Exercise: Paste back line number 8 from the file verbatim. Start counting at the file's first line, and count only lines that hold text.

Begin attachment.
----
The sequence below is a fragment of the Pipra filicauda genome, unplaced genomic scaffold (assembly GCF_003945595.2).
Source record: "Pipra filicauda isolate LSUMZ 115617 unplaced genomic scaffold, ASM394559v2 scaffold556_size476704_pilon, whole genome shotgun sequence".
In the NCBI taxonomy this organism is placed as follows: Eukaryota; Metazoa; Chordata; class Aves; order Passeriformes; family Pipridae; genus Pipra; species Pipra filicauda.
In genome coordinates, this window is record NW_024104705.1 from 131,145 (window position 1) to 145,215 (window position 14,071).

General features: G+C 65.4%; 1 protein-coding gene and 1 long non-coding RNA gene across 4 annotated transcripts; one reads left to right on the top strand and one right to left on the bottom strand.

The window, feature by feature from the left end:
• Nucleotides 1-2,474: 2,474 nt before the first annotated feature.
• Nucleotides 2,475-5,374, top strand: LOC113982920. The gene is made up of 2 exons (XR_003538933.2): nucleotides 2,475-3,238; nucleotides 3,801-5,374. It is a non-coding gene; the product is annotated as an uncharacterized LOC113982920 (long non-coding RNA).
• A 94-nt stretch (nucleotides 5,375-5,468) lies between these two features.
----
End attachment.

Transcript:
• Nucleotides 2,475-5,374, top strand: LOC113982920. The gene is made up of 2 exons (XR_003538933.2): nucleotides 2,475-3,238; nucleotides 3,801-5,374. It is a non-coding gene; the product is annotated as an uncharacterized LOC113982920 (long non-coding RNA).